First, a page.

A lot has been written in other places (and here) about Mayor Bloomberg’s heavy-handed approach to the eviction of the Occupy Wall Street encampment in Zuccotti Park. I haven’t seen anything on a continuing abuse: the current state of lockdown of the park itself, which limits access and enjoyability of this public space.
Here’s a photo and a description of what the park looks like now, almost two weeks after protestors were “evicted:”
The entire perimeter of the park is surrounded by a double wall of police barricades, with two small entrances on the North and South side manned by Zuccotti employees who search bags and do not allow anyone in with large items (ostensibly to keep out people with tents and sleeping bags).
The general effect is of a locked-down area, without any real indication to passers-by that they may even enter (I was asked by many people at the East side of the park if there is a way in).
So? This is the post-occupation park … owned privately, so they can do whatever they like, right?
Any sane assessment of the current state of Zuccotti Park shows it is in stark violation of the laws that apply to privately-owned public space. The city and the park’s owners have used the public’s (and the press’) confusion regarding these laws (and the public’s rights) to get away with not “normalizing” one of the very few open areas in the Financial District after the “clean up” of November 15th.
So what laws are being violated?
The City of New York has a great many regulations for privately-owned public space, and some of the more important ones provide for the areas to be inviting to the public, visible, and easy to access.
Completely surrounding the park with chest-height steel barricades clearly violates these rules.
The sidewalk frontage of a public plaza is required to have a minimum 50% of its area free of obstructions. In addition, plazas that front on a street intersection are required to maintain a clear area within 15 feet of the intersection. The remaining 50% of the sidewalk frontage may contain obstructions such as fixed and moveable seating, plantings and trees, light stanchions, public space signage, trash receptacles or other design elements that are permitted within public plazas and are under two feet in height. The 2009 text amendment clarified that the clear, unobstructed area is measured perpendicular to the street line and that other amenities such as planting walls and water features are permitted to be greater than two feet in height, as long as such amenities are within three feet of a plaza wall.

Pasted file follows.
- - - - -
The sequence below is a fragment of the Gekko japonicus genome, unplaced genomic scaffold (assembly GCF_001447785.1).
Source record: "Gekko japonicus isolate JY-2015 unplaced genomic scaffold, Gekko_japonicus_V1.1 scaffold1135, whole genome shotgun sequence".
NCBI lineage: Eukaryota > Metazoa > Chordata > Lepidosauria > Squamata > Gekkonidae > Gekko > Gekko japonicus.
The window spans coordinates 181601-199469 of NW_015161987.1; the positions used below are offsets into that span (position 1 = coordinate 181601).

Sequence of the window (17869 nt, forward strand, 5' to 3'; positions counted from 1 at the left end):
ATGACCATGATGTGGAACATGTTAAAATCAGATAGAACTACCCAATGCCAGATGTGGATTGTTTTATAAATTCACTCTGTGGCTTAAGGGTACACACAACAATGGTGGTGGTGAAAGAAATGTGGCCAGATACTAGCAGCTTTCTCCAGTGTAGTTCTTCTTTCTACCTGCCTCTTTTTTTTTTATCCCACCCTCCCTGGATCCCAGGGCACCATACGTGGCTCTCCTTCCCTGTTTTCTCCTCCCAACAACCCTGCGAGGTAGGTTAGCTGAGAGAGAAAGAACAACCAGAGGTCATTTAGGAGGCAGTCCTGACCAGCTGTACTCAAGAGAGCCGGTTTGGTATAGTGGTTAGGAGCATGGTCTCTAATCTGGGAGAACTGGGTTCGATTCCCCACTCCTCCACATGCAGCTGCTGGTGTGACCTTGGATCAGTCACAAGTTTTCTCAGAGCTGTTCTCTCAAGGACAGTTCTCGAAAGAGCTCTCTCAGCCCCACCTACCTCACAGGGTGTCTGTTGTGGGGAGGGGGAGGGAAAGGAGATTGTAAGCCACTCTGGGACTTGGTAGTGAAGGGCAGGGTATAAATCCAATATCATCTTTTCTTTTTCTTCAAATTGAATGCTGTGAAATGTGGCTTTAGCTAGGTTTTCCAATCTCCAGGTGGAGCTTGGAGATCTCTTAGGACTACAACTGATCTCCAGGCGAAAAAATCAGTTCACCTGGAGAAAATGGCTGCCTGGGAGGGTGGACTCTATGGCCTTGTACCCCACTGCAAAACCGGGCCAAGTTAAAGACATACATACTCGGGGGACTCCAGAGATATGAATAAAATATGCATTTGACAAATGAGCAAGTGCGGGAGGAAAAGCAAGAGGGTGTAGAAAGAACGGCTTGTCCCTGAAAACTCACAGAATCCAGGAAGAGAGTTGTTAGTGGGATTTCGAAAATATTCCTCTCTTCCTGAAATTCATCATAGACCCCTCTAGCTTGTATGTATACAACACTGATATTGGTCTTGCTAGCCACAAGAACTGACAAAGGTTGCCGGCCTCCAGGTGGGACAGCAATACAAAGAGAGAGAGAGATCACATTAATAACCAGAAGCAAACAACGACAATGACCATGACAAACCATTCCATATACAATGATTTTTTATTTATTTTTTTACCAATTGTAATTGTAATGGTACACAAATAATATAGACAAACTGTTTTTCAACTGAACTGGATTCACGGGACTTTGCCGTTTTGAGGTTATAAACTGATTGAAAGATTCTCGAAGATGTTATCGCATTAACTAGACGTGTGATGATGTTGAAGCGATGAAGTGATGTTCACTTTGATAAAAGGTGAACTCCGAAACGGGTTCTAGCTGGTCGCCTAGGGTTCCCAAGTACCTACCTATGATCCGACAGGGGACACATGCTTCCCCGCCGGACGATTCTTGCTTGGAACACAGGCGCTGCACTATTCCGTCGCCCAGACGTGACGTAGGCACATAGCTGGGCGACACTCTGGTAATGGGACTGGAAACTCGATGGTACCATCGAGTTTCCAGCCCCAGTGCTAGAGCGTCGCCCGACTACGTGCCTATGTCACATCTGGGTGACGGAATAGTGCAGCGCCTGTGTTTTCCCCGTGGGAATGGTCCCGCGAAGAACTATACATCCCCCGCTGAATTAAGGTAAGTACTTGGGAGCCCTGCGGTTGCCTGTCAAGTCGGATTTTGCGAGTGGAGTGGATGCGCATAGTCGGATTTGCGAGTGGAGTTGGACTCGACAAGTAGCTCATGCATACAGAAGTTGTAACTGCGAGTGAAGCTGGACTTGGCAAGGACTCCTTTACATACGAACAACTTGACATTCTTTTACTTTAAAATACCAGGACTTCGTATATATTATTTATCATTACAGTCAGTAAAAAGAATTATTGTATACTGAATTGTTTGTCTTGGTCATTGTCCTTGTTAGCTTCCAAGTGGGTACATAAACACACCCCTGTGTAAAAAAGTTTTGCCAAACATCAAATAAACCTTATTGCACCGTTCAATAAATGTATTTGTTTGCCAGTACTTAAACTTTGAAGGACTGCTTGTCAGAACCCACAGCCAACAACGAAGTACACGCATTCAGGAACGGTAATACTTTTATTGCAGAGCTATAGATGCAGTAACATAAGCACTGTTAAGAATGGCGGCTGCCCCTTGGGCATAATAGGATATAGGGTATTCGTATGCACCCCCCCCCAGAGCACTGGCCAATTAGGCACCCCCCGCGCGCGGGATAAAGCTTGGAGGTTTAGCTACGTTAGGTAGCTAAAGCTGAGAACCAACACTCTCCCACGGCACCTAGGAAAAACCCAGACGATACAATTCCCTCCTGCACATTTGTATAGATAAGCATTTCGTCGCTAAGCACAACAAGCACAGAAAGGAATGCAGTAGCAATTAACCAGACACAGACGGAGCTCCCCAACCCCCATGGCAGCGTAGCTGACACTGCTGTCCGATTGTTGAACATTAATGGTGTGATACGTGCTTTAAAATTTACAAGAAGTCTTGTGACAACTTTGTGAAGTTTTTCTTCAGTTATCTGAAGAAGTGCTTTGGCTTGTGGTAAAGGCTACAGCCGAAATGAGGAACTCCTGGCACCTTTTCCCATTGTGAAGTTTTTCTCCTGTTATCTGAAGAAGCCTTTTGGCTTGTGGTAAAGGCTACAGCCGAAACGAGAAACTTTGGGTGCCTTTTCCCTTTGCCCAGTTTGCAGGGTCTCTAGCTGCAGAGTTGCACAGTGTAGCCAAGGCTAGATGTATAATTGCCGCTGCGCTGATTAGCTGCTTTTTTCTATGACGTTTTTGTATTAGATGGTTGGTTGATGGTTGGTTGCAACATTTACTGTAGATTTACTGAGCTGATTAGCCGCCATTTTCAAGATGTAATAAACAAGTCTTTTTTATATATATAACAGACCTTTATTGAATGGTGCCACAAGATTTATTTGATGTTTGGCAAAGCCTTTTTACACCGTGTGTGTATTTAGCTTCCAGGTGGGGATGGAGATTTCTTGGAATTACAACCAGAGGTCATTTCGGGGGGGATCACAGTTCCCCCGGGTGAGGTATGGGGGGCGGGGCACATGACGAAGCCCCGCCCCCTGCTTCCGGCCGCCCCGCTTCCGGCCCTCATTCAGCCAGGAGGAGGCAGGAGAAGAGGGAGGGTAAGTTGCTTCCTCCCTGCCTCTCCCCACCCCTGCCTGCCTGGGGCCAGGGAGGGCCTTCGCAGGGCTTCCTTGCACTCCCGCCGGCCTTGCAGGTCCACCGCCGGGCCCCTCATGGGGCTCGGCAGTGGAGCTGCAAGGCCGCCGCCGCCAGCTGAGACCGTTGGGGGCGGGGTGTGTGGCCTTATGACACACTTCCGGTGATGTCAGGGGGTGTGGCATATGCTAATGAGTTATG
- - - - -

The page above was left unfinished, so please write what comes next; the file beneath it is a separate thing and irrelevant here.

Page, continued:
I’d submit that far more that 50% of the area is free of obstructions and that the obstructions are higher than two feet. A careful reader might point out that these laws are from 2007, and are meant to apply to spaces built after that point — and they would be correct. Thankfully the earlier laws are very similar in this regard.
With a little digging I was able to find the 1961 law that created the privately-owned public space in NYC, and it is roughly the same both in spirit and application:
Any reasonable observer would have to conclude that the current state of Zuccotti Park is in violation of the city’s zoning rules. Please call 311 or tweet the mayor’s office to ask them to stop violating the law and restore the park to a space that is pleasant and inviting to ALL.
With the same manpower and police presence (more likely even less), prohibited items and activities can be easily dealt with and the public at large could begin to enjoy the park again (which was supposedly one goal of the “eviction”). From a PR perspective, the mayor’s office and Zuccotti will have to deal with the (true) perception that they have effectively destroyed a popular movement’s “home,” and not have an in-between state where they can kind of look like they are in support of the protestors. They have used park rules and city laws to crush OWS, now they must obey them too.